by Michelle Chan
The little girl in the photograph is happy. The little girl sitting on Daddy’s lap knows she is loved, knows she is wanted. The same little girl is on the telephone four years later – desperate, terrified, traumatized, begging for help. The little girl is Sophia Grace Hope Merrill, Barry White’s daughter. When Sophia fell into San Mateo County’s child welfare system, Barry thought that maybe everything would be OK because she was placed under the care and supervision of his sister, Ka’misha Crittendon.
Barry White was wrong.
Barry White has turned to music and activism in an effort to expose the misconduct in his case and what he believes to be a systemic issue in child protection agencies and juvenile courts across the nation. He has joined ranks with local activist groups, is working to organize against what he perceives as corruption and dysfunction in San Mateo Child Protective Services, and is the creator, performer, and producer of the rap song that is going viral on the Facebook CPS News Network, titled “ICB Kidnappers 2.”
The “Kidnappers” video uses footage from the March for Family Rights protest on May 8, 2018, in Walnut Creek, California, organized by Parents Against CPS Corruption, and splices random scenes of community unrest. The song describes the abuse and racism that Barry witnessed in the San Mateo child welfare and court systems, discussing with raw candor the trauma his daughter endured being separated from her parents and thrust into an abusive home where she is subsequently alienated from her loving parents, and the “legal kidnapping” perpetrated by the very system designated to protect children. To view Barry’s video, see https://www.youtube.com/watch?v=wdBFTVNgA-o. (It’s posted at the end of this story.)
Double standards: A father reaches his breaking point while abuse is covered up
Barry’s sister was court-ordered to supervise father-daughter visits and to comply with regular telephone calls between the two. Except, Ka’misha has worked to alienate him from his daughter Sophia Grace. Before long, Barry found himself totally absent from his daughter’s life: Ka’misha refused to schedule visits, cut visits short and selected inappropriate locations for visits, even restricting telephone contact.
Feeling a loss of control, feeling his daughter Sophia slipping permanently away, feeling betrayed by someone he had loved and trusted, Barry reached his breaking point and did something he will forever regret. Without thinking, he threatened his sister.
“It all happened so fast. One minute I was texting and calling my sister to set up visits, and before I knew it, I was blowing up inside from being ignored,” said Barry. “First I begged her; then I was texting things like ‘You better let me see my daughter or else,’ but then I started telling Ka’misha that if she continued to ignore me that I’d hurt her. I even threatened to kill her once. But I didn’t mean any of it. I know it was wrong and I didn’t mean it and I’d do anything to take it back,” said Barry.
“But everyone has a limit and she pushed me past that limit. I love my daughter and my daughter loves me. Why would my own sister keep her from me?”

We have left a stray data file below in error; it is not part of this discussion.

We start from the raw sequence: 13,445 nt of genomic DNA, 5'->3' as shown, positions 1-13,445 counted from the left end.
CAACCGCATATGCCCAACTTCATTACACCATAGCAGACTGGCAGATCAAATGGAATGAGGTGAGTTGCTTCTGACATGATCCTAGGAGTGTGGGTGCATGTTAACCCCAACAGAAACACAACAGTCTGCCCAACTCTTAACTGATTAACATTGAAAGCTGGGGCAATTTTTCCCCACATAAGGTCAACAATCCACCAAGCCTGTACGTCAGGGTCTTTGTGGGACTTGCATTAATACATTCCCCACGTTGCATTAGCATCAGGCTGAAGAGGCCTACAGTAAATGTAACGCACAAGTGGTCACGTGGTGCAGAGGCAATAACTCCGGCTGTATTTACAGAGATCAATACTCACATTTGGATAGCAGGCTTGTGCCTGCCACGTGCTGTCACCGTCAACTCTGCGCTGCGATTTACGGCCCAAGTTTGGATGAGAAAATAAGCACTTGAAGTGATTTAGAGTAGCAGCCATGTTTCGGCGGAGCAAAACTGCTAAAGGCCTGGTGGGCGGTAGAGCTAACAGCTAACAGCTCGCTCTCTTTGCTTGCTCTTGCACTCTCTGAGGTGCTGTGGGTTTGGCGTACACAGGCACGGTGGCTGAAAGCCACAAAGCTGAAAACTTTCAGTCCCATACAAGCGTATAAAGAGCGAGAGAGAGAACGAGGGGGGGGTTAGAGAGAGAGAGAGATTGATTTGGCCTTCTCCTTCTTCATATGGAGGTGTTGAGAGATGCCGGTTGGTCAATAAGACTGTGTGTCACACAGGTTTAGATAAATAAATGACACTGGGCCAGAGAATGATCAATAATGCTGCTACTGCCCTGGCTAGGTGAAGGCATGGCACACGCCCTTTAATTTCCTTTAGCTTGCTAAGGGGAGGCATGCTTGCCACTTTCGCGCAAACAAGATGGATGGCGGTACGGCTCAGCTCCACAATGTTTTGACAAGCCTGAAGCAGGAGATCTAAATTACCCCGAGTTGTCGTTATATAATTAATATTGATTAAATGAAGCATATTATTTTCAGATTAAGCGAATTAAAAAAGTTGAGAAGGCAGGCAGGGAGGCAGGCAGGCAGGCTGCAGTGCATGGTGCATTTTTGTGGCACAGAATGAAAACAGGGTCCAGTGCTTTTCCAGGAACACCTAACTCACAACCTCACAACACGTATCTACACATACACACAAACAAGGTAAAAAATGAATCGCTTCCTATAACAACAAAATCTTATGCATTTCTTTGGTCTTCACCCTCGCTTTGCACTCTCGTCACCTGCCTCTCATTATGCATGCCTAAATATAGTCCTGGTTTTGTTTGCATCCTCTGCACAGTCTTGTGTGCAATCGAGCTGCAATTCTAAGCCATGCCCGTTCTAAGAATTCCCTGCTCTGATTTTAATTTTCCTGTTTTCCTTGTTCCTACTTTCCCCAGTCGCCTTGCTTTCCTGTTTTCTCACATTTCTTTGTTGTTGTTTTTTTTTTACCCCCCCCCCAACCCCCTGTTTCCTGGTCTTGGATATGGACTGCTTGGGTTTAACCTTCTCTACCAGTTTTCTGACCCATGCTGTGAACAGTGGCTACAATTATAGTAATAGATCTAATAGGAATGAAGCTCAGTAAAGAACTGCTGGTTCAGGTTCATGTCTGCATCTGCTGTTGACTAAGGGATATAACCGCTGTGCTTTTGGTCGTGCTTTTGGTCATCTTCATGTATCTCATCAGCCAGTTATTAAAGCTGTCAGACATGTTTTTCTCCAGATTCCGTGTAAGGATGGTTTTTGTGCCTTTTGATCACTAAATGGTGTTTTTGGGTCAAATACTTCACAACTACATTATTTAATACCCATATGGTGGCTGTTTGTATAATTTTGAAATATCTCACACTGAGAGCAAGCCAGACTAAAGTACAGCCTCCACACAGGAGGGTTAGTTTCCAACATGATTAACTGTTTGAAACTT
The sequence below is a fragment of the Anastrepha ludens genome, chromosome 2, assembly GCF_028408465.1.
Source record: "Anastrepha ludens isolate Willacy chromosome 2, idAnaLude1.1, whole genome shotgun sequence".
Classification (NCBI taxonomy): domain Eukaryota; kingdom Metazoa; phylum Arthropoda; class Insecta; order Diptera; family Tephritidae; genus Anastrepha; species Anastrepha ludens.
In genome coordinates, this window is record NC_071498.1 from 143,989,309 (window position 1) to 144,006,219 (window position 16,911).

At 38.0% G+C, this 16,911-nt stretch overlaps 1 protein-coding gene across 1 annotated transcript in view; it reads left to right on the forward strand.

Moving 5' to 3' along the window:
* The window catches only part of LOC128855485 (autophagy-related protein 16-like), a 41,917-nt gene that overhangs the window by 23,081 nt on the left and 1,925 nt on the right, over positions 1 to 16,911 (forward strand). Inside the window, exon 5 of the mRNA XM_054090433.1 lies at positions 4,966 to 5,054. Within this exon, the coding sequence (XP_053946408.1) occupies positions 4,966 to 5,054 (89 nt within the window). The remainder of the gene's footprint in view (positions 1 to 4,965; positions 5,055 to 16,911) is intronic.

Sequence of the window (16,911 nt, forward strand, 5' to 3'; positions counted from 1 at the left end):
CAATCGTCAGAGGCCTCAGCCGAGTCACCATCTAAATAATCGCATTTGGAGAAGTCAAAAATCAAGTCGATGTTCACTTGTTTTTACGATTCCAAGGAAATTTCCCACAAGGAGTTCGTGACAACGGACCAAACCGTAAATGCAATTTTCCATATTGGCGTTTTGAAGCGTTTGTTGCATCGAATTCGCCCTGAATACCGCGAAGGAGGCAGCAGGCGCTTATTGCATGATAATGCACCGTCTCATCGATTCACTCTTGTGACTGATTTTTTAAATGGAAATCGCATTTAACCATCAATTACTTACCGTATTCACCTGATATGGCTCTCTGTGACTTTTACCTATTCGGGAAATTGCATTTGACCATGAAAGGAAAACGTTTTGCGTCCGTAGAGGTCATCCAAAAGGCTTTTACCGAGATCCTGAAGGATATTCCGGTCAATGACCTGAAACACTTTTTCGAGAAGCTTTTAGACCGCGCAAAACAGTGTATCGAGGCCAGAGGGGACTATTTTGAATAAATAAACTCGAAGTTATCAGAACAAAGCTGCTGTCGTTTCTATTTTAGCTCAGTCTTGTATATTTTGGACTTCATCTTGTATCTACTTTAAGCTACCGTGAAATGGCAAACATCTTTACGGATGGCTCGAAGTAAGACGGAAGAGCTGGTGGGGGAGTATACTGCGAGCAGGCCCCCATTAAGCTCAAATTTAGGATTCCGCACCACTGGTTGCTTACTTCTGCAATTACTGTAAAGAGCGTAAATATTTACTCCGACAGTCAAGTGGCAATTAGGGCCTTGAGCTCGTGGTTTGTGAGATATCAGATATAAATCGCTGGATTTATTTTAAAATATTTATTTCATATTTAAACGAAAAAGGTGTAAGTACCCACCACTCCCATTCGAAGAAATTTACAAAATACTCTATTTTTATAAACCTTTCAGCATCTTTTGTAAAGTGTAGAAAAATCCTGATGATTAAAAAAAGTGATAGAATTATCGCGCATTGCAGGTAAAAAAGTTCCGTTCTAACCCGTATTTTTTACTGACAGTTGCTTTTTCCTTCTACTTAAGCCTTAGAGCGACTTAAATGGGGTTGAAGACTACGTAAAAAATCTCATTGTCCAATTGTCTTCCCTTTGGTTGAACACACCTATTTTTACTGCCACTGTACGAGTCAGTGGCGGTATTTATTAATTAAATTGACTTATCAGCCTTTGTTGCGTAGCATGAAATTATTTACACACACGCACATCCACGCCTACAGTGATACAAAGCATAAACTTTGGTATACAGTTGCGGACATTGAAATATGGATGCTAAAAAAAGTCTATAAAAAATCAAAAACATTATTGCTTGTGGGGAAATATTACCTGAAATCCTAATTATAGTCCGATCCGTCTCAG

Ka’misha pressed criminal charges and filed for a restraining order. Barry did 17 months in the state prison, California Institution for Men, and is now a convicted felon.
In April 2016, while Barry was behind bars, his little girl Sophia called her mother, Donna Merrill, crying hysterically. Ka’misha had beat her three times with a belt, she said. Please help, she begged.
“But everyone has a limit and she pushed me past that limit. I love my daughter and my daughter loves me. Why would my own sister keep her from me?”
Donna Merrill immediately called the police, who referred her to the child abuse hotline. However, when Donna called the child abuse hotline, they informed her to go through the regular social worker because Sophia was already in the child protection system. Except, when Donna called the social worker who handled the case, the social worker told her that the case was closed and that there was nothing she could do.
Striking a child with a belt is considered child abuse and is a criminal offense if it is excessive and/or if it leaves a mark. Moreover, severe emotional abuse is characterized by symptoms that Sophia exhibited in her secret phone call to her mother, and isolating behavior by a caretaker is also a sign that a child may be abused. How is it that no one – not the police, not San Mateo CPS – investigated this? Who is looking at protecting America’s children, if not the very people charged with protecting them?
Mental health discrimination: A family torn apart and a mother unravels
Donna Merrill was diagnosed with bipolar disorder in 2000 and at the time that she became pregnant was taking Depakote, which is known to cause birth defects, and Zyprexa, which has yet to have clinical studies performed on its safety during pregnancy. Donna immediately came off her medication to ensure a healthy pregnancy but took great strides to manage and monitor her mental health issues.
In fact, Donna went to such lengths to research and execute a healthy bipolar pregnancy that she even self-published a book on it, “Bipolar and Pregnancy,” which can be purchased on Amazon.